Offering a relatively large form factor, Paul Rigby reviews these specialist, full range, stand-mounted speakers
And I have to add that they’re a rarity indeed. In fact, I have the only completed pair of Hedone Mk.I speakers in the world, as I write this. There’s others out there but they sit in various stages of build with no finish. They will be ready to buy when you read this review, though.
Based in Sofia, Bulgaria, this outfit is not – despite the name – a packaging or shipping company but a hi-fi manufacturer of, “…boutique, high-end home loudspeakers.” And other hi-fi kit.
The company tends to take an unorthodox approach to design, as you’ll see if you peruse its website (link below)
As for the name itself? According to the company, “We are not just striving to keep the sound clean but our environment as well. All our products are manufactured with natural, recycled or recyclable materials, reducing the negative influence on our surroundings in the best possible way.”
What we have here is a stand-mounted speaker and a large stand-mounter at that. Call Hedone (“It’s Greek for…the Goddess of pleasure…”), this design features a full-range driver. Chosen, “to avoid any distortions and stay as close as possible to reality. In addition, this allows us to design our own budget driver and keep the price relatively acceptable.”
The group tend to manufacture on-demand and offer its speakers in natural veneer or any matt or gloss lacquer requested. These speakers are stand-mounted designs although you could use them without in the right situation, of course. The company doesn’t offer any of their own stands for immediate sale, “…but are able to offer some options if requested and match them with the speakers’ colour,” said the company when quizzed. It then added, “If requested, we are able to design and manufacture wooden or metal ones to respond to customer’s demands.”
The model you can see here is known as the Mk.I. The Mk.II model is designed as a floor standing variation with a port facing the floor.
Apart from the driver, there’s also a front-loaded port which aids room positioning but is also there to enhance bass, “Another plus of the front port is that here we have surface boundary reinforcement of the lower frequencies,” said the company.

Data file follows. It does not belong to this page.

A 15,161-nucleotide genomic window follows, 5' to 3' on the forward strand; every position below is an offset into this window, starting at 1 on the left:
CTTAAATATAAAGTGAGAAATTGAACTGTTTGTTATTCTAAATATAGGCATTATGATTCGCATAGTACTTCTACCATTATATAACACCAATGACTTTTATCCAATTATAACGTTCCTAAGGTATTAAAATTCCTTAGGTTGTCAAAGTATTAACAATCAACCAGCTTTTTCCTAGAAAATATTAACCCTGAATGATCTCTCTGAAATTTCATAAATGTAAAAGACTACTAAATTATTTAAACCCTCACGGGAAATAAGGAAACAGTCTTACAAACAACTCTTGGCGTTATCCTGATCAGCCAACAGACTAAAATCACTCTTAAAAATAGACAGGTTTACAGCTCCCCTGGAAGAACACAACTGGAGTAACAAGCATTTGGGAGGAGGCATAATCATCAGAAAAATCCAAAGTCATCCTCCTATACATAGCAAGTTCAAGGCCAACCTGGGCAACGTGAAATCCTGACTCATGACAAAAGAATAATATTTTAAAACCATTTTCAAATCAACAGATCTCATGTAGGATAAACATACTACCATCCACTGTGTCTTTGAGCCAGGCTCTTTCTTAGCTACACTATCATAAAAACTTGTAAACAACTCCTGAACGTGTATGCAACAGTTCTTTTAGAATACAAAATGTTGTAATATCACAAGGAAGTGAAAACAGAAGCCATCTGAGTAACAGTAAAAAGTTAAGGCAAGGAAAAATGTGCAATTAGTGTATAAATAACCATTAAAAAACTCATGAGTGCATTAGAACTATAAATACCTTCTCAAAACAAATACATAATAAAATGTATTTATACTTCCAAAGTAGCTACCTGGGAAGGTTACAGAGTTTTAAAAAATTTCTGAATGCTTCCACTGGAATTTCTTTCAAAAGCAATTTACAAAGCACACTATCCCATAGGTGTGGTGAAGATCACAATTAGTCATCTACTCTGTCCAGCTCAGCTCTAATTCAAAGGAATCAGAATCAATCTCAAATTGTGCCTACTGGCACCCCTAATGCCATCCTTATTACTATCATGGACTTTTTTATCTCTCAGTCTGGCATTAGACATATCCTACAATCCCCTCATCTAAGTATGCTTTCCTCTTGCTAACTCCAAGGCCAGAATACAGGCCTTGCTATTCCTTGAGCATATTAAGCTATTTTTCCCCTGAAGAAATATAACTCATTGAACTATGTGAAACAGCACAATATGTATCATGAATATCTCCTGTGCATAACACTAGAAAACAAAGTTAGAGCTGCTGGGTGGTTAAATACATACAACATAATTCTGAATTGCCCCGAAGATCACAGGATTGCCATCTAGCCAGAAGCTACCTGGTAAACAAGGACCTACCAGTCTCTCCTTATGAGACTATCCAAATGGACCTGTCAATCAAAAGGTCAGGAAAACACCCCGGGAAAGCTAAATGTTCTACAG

So, how do they sound?
I began with a quest for accuracy and focus and so played the guitar picking of Leo Kottke and the album, Regards From Chuck Pink. Kottke’s guitar is complex in string terms with a many-layered presentation affording the chance for muddy and blurry midrange and treble to appear. Any speakers need to be on the ball and wide awake to properly track this performance.
In use, because of the high sensitivity of these speakers, I had to run to the gain on my pre-amp and knock that down by several clicks to maintain the same volume as my reference speakers. These speakers will be ideal for use with a lower cost (well, in relative terms) valve amplifier. The Hedone speakers won’t need much oomph to work well.
Now I must admit that I was in a state of slight trepidation when I was installing the Hedones because much of my past experience with full range speakers has not been particular trouble free. Many of the designs I’ve stumbled across have produced a slightly aggressive and edgy performance with bright mids and a harsh treble.
Not here, though. That was a relief.
What I did hear was a very clean soundstage, scrubbed and shiny with an open and airy background. Here the music was clean and full of transparency. The sense of clarity also reflected on the swift and nimble nature of the midrange.
Transient performance was impressive with notes starting and stopping with no skidding or smearing.